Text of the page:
The story of Alexandra Antonova from Provadia is similar. We met her for the first time in 2019 at the Forward Together Camp. After taking part in the camp, Alexandra finished secondary school, applied to Shumen University, and is currently graduating with a degree in Bulgarian Studies and Media. She always said that her participation in the camp, where she met other ambitious boys and girls, was a key motivation. Many young people who took part in the camps earned university degrees and are currently employed in the fields they were educated in. We have a young woman with a PhD degree, currently a deputy school principal, as well as many teachers, doctors, nurses, midwives, finance experts, economists, etc. This year alone, we have 27 young people who were admitted to universities.

How did your partnership with the America for Bulgaria Foundation (ABF) come about? What initiatives are you working on together?

Our partnership with ABF started in 2010. We launched a program called Opportunities for Roma Leadership, Education, and Success, which has been running nationwide for 13 years and has been supported by ABF and the Trust for Social Achievement. Thanks to this support, the Arete Youth Foundation was able to develop and showcase a new model of working with Roma youth in Bulgaria outside the formal education system. We support high school students through all stages of their academic and career development, helping them improve their social skills, boost their academic aspirations, reduce the consequences of social stigma, increase their sense of belonging, develop more ambitious and better focused professional goals, enhance their knowledge of national and European civil and political development, etc. Thus, we have helped strengthen their role as drivers of public and social change both locally and nationally.

Arete scholars at the America University in Bulgaria

To date, Arete Youth Foundation has reached more than 4,500 Roma youths across the country. As a result of our joint efforts, our beneficiaries have become lawyers, medical doctors, engineers, teachers, social workers, entrepreneurs, leaders of civic organizations, etc. The foundation is privileged to partner with many of these accomplished professionals.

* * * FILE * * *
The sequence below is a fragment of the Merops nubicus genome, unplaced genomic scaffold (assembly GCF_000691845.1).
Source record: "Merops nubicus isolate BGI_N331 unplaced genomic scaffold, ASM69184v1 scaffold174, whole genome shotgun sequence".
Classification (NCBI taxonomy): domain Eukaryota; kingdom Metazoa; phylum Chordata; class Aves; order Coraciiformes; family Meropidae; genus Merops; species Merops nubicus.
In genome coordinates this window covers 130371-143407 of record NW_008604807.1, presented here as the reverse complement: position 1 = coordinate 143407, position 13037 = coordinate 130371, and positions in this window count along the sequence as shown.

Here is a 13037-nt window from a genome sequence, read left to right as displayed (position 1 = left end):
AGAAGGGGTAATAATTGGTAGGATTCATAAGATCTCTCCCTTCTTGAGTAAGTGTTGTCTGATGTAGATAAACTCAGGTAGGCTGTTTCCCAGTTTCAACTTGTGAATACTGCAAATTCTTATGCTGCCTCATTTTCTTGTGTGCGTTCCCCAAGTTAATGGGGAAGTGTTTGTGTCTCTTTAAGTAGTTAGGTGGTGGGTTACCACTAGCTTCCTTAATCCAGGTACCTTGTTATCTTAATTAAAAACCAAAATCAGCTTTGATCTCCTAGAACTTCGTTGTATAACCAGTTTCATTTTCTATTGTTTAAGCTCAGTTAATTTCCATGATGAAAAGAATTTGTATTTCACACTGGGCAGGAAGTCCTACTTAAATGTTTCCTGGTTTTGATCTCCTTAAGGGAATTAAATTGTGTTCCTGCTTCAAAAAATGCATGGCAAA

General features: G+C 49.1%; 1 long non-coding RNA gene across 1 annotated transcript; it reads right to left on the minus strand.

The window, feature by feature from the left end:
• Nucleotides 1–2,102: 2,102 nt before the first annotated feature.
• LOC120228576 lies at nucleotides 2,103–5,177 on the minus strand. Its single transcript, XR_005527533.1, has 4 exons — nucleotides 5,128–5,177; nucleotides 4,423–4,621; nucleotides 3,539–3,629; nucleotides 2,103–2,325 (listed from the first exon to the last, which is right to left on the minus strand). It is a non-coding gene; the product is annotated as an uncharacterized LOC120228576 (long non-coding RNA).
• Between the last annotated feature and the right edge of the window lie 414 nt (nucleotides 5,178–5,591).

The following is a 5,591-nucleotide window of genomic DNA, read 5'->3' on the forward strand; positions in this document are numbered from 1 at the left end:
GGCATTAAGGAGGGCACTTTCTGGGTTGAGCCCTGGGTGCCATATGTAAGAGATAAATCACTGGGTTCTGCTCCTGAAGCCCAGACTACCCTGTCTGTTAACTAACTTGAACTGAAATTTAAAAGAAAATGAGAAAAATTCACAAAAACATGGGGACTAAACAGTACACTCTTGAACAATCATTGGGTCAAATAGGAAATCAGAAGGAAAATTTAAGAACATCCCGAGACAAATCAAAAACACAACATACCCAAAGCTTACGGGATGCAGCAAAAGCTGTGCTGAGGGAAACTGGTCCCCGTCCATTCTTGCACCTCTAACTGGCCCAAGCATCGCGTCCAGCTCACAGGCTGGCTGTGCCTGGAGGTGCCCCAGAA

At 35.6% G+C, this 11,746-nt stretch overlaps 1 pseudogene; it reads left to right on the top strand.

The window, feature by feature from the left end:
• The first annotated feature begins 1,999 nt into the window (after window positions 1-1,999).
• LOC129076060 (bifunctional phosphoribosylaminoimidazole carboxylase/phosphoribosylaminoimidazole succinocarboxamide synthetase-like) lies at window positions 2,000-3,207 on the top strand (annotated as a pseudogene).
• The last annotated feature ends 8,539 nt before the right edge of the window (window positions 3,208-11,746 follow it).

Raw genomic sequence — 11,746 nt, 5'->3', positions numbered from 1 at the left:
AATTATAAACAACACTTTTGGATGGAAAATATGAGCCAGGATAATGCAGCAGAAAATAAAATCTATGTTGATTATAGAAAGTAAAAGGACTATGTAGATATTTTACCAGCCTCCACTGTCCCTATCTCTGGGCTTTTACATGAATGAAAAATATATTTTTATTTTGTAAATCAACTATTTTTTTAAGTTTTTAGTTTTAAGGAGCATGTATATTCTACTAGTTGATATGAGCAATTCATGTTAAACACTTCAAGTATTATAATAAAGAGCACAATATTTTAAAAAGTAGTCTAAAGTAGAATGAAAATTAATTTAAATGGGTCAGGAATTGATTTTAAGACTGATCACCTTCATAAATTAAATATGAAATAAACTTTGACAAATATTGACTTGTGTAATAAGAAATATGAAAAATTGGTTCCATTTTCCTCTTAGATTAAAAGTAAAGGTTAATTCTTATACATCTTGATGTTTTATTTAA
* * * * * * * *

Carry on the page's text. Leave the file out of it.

What are your dreams?

For ten years now, the foundation’s team and I have been constantly learning, growing, and achieving successes together with the young people we work for. Every day brings us hope that the hundreds of young people we motivate, train, support, mentor, and mobilize through our programs will become tomorrow’s leaders, role models, and trained professionals who will responsibly serve their communities and society.

What is your source of inspiration and optimism?

My source of inspiration and optimism is my personal cause and commitment to give back the support I’ve received to become the person I am today. I see myself in each of the girls and boys I work with. I understand their concerns, their reticence in speaking up about their dreams, their desire to succeed and bid goodbye to the status quo. There is no greater reward than helping young people succeed and become proud of themselves. It is inspiring to see how timid and insecure boys and girls become drivers of change, ready to stand by you and help make the impossible happen. Arete is a family to all those young people!

Sign Up Here

Never miss a story from ABF.

Sign Up Here

Never miss a story from ABF.